Seventeen percent of Riverside-Brookfield High School students failed at least one class in the third quarter of the 2020-21 academic year, a much higher failure rate than in past years.

In the quarter that ended in March, 282 RBHS students received a total of 596 Fs for final third-quarter grades. That’s about 30 percent more Fs than were handed out in last year’s third quarter when 418 failing grades were awarded. During the third quarter of the 2018-19 school year, 385 Fs were given out and 402 Fs in 2017-18.

“We’re a little higher than previous years,” RBHS Principal Hector Freytas told the school board at its April 13 meeting when he discussed the failure rate. 

Hispanic and Black students earned a disproportionate number of the failing grades. Hispanic students, who account for about 37 percent of all RBHS students, received 47 percent of all failing grades in the third quarter. 

Black students, who account for nearly 5 percent of all RBHS students, received 8.5 percent of all Fs. White students, who account for about 53 percent of all RBHS students, received 40.6 percent of all failing grades.

Freytas said the school is taking action to help students who failed classes in the third quarter improve their grades so that they can get a passing semester grade. These steps include getting students who failed classes in the third quarter to come to school more often, pulling struggling students out of wellness or elective classes for extra help in reading and math, dean visits to the homes of disengaged students and perhaps lessening the course loads of failing students. Messages were sent to every senior who failed a class in the third quarter.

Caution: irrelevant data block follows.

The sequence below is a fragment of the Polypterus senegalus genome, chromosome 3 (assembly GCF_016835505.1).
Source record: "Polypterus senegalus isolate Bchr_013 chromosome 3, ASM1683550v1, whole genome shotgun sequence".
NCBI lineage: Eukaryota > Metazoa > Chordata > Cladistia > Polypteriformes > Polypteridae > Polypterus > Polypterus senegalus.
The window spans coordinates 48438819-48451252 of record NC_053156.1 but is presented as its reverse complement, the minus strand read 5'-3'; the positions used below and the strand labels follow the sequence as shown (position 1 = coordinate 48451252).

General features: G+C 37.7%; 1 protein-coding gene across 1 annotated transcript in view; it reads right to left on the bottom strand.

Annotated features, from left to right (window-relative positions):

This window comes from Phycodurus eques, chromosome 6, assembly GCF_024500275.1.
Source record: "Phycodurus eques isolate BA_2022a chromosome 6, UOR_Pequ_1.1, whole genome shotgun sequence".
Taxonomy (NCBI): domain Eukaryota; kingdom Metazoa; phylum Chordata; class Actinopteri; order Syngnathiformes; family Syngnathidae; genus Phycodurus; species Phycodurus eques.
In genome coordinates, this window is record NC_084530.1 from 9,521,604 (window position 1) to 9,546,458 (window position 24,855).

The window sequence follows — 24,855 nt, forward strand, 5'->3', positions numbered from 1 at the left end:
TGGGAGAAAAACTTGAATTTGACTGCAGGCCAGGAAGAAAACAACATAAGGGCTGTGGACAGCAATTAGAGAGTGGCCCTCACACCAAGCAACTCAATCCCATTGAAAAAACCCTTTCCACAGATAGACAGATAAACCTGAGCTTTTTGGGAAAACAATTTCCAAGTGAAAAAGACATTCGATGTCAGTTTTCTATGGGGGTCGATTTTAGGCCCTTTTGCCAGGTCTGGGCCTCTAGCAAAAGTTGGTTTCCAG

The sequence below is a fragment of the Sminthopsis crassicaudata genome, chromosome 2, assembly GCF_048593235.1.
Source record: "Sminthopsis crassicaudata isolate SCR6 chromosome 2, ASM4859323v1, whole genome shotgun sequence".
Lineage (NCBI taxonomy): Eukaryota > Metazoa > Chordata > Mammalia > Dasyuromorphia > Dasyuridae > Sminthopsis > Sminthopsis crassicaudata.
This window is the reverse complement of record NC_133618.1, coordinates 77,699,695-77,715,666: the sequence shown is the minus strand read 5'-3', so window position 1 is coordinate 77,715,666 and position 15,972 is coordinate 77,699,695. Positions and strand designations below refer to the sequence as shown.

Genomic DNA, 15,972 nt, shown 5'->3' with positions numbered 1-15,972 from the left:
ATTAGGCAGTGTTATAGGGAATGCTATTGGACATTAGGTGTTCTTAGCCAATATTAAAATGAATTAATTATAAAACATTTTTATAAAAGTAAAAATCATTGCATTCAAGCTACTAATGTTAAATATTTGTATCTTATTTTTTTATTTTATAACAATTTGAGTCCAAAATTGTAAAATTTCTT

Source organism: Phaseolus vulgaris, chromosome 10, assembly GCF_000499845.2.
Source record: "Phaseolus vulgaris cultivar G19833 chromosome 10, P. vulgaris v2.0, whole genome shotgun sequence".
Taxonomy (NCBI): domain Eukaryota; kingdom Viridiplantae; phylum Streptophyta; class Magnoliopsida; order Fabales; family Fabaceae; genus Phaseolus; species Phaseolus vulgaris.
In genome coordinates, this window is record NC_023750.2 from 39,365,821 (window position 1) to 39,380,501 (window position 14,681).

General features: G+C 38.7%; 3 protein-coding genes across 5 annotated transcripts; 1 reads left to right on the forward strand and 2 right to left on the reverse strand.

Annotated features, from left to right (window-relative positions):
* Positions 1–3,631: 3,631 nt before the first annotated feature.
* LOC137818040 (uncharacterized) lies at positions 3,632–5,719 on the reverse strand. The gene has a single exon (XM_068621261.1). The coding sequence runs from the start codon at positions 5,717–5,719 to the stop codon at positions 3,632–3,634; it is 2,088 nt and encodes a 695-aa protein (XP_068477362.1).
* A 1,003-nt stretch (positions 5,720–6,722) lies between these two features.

Last fall, Freytas sounded the alarm bells when he reported in November that 35 percent of RBHS students were on track for failing at least one class for the first semester. However, the final first semester failure rate ended up much lower. 

Only 7.3 percent of students ultimately failed a first-semester class after students were given a chance to improve their grades in the second quarter. 

Third-quarter gradebooks are closed, Freytas told the school board, but the school policy this year is that no student can receive a grade of lower than 50 percent on any assignment, even if they don’t turn anything in. As a result, Freytas said, students can do enough in the fourth quarter to receive a passing semester grade.

“Guys you can pass, you have plenty of time,” Freytas said at the school board meeting in a message to students.

There will be no final exams in the second semester, just as there were no final exams in the first semester, so students will need to complete regular assignments to pass classes.

In-person attendance at RBHS has been slowly increasing, but it remains below where many school officials have been hoping it would be.

Freytas told the school board that about 500 students are attending school in person, which would be nearly 33 percent of all students, compared to just 200 students earlier in the year. 

“We are getting one or two more students every day,” Freytas said.

But many students who have been attending school remotely for more than a year now have gotten out of the habit of going to school and prefer to stay home. 

Despite the third quarter’s high failure rate most students at RBHS are getting good grades.

A total of 994 students, 61 percent of all RBHS students, made the third-quarter honor roll.